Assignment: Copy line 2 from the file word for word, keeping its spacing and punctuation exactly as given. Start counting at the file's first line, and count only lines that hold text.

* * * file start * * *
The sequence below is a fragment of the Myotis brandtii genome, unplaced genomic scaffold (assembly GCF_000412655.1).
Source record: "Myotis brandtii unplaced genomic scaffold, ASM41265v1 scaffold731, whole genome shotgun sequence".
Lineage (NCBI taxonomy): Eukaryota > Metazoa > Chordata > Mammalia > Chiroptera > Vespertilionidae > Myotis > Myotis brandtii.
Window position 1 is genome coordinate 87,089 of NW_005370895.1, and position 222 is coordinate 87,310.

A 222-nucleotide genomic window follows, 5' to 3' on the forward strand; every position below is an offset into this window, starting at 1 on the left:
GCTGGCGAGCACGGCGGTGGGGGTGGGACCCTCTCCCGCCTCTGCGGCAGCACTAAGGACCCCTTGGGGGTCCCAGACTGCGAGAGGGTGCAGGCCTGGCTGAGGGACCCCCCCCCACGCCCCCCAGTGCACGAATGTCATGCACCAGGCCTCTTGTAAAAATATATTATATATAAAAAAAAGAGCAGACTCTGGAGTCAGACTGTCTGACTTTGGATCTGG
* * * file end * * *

Source record: "Myotis brandtii unplaced genomic scaffold, ASM41265v1 scaffold731, whole genome shotgun sequence".